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Anti-Bush Protesters Take to the Streets of New York City

Thousands of people marched through New York City on Sunday, the night before the start of the Republican National Convention, to protest President Bush's policies -- especially those in Iraq. Kwame Holman reports on the protests.

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    Now, onward with the Republican Convention. Yesterday was the day of protest here in New York. Thousands of people marched and otherwise showed their displeasure with President Bush and his policies, particularly over the war in Iraq. Kwame Holman has our report.


    The 2004 Republican National Convention…


    As the Republican Convention got under way below street level today outside a tightly secured Madison Square Garden, veterans protested Bush administration cuts in health care benefits…

  • WOMAN:

    We wouldn't mind a little more tax cuts.


    …While 25 blocks north, costumed demonstrators portraying the super-rich parodied the president's economic policies.


    More tax cuts for us, less health care for you.


    But across much of Manhattan today, commuters took back the streets in the wake of yesterday's mammoth antiwar march. Sunday's procession filled Seventh Avenue, crossed 34th Street, then down Fifth Avenue, stretching for two miles at some points, and lasting nearly six hours.

    Police closed off more than 30 city blocks to traffic for most of the day. Among the tens of thousands of marchers were some famous faces, including anti-Bush activist and film director Michael Moore.


    We are the majority of this country. The majority of this country opposes this war. The majority of this country wants the Bush administration out of office. The majority of this country never voted for the Bush administration.


    Jesse Jackson and actor Danny Glover were among leaders of the demonstration. The eclectic crowd spanned from the young to the old.

  • WOMAN:

    I'm a grandmother. I'm here with my grandson, Thomas. And for all the other young children, but I want this country– which is a great country– to be safe, to be healthy, and to be strong, but with the right values of love and cooperation and peace, and not war.


    They carried signs proclaiming their views on a variety of issues, but one issue seemed to dominate: Protest against the Iraq war.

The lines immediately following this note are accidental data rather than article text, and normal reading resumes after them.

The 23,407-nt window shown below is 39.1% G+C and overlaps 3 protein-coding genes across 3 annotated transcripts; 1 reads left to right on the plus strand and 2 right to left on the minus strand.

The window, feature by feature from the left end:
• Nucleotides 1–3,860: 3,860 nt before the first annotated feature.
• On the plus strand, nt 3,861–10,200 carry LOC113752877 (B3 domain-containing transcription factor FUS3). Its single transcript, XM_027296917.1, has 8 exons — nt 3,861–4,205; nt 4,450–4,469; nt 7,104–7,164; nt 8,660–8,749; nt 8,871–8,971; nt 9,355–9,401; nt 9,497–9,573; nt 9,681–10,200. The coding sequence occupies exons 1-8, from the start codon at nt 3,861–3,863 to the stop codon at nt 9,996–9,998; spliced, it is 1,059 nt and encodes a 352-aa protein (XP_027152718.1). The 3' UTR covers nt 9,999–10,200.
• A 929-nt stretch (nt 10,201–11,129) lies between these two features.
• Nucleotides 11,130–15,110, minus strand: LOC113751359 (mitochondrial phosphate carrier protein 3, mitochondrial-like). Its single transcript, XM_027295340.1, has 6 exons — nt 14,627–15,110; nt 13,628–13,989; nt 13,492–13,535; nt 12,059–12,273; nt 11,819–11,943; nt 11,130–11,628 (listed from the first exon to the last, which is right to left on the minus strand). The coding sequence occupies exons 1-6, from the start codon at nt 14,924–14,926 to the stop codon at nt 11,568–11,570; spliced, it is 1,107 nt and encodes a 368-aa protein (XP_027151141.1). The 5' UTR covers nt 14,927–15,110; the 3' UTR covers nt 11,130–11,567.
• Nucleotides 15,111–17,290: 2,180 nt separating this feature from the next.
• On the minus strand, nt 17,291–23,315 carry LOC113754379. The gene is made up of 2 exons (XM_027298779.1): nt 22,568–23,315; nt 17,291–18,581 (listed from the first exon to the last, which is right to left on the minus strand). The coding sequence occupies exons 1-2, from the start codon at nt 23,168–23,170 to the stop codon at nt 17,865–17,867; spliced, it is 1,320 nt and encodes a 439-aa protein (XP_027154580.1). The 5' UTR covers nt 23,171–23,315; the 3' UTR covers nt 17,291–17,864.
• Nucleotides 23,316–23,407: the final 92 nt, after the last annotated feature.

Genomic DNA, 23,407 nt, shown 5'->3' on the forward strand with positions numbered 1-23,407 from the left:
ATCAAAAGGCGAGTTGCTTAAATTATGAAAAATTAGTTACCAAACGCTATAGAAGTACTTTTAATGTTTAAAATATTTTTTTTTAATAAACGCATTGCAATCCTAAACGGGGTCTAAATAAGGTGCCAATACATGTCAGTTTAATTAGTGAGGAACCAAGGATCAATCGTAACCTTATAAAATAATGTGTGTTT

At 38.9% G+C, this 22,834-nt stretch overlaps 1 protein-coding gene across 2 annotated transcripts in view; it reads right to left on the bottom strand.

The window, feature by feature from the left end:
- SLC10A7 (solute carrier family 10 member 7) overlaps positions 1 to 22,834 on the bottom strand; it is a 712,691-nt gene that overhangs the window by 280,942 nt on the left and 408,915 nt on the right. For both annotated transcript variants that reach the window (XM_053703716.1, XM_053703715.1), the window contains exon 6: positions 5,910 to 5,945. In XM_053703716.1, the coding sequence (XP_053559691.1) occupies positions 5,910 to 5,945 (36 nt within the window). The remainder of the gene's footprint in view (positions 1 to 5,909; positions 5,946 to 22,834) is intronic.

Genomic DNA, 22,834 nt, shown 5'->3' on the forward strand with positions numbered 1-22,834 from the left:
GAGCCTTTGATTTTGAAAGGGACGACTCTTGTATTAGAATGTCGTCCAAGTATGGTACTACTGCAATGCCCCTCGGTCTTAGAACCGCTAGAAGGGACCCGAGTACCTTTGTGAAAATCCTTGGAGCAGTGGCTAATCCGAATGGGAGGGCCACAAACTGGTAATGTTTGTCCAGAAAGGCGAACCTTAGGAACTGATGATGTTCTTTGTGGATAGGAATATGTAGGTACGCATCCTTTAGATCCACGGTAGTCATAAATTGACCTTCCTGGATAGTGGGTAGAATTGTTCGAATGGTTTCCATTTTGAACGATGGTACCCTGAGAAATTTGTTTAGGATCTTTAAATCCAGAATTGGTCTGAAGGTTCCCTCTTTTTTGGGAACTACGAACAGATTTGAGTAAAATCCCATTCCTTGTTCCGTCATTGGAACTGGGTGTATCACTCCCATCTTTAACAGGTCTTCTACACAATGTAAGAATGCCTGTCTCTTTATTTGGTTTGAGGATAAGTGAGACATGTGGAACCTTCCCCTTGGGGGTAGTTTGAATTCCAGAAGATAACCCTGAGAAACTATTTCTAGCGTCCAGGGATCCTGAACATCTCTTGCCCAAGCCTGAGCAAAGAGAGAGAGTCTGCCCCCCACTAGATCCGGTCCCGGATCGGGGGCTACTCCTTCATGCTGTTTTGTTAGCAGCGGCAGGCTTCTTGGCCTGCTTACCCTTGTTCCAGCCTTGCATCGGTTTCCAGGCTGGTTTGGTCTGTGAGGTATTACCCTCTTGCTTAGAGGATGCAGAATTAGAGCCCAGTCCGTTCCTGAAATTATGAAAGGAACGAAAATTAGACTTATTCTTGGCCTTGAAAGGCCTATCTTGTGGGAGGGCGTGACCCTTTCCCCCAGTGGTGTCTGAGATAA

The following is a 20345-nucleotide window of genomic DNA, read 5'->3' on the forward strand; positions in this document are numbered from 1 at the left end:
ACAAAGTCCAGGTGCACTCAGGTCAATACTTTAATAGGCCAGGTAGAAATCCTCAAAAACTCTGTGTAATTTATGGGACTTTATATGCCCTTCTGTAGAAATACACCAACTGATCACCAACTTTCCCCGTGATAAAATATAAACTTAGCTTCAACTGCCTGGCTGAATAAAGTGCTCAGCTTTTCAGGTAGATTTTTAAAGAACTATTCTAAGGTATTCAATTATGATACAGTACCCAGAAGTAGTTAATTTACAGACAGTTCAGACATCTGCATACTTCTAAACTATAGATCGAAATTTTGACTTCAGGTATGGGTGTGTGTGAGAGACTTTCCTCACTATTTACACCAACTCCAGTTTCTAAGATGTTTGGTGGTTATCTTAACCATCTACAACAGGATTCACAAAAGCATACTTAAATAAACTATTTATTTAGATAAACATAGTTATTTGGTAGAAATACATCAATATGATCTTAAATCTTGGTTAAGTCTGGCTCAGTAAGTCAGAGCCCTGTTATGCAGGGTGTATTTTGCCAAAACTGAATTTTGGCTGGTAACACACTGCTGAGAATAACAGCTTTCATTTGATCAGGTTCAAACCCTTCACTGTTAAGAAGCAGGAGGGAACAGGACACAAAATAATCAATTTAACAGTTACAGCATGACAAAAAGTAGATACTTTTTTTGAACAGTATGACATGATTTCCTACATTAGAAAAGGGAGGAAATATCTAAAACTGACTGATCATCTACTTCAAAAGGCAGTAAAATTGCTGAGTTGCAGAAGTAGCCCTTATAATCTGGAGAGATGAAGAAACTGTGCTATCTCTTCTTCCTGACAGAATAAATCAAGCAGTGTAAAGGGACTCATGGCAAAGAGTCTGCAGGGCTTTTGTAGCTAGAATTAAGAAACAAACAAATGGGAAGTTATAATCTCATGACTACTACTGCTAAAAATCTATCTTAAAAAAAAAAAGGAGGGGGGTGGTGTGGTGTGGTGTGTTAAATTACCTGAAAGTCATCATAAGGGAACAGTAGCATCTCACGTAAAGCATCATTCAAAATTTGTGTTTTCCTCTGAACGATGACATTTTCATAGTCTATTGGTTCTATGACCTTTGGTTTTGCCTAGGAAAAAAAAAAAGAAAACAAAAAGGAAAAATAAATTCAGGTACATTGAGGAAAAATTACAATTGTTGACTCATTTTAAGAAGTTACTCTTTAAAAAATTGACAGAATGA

Corporate profits on the rise, but soldiers have to bleed and die.


    But soldiers have to bleed and die.


    Yesterday's march ended with a thousand mock coffins draped in black or American flags, representing the U.S. soldiers killed in Iraq. According to new national polls, public support for the war in Iraq is waning. In a CBS News survey conducted earlier this month, 49 percent of Americans said the United States did the right thing in taking military action in Iraq, while 44 percent said the U.S. should have stayed out.

    That's down sharply from December's poll, when 64 percent said the U.S. did the right thing in Iraq, while 28 percent said it had not. Past the convention site at Madison Square Garden, thousands of police officers and National Guardsmen kept a close watch on yesterday's protest. New York City police refused to give an estimate of the number of participants, but some officials said the crowd numbered from 100,000 to 200,000.

    Organizers said the headcount was half a million. While the demonstrations mostly were peaceful, there were arrests. New York Police Commissioner Raymond Kelly spoke at a news conference yesterday.


    The organizers for United for Peace and Justice should be commended for keeping their word. They pledged that the demonstrators would follow the march route, and that's exactly what happened.

    As of late this afternoon, we recorded approximately 200 arrests. Most of the arrests were for disorderly conduct and occurred away from the march itself.


    A small group of self-proclaimed anarchists set fire to a papier-mâché float one block from Madison Square Garden, but police quickly extinguished the flames. Police have issued permits for about 30 more rallies in New York City this week.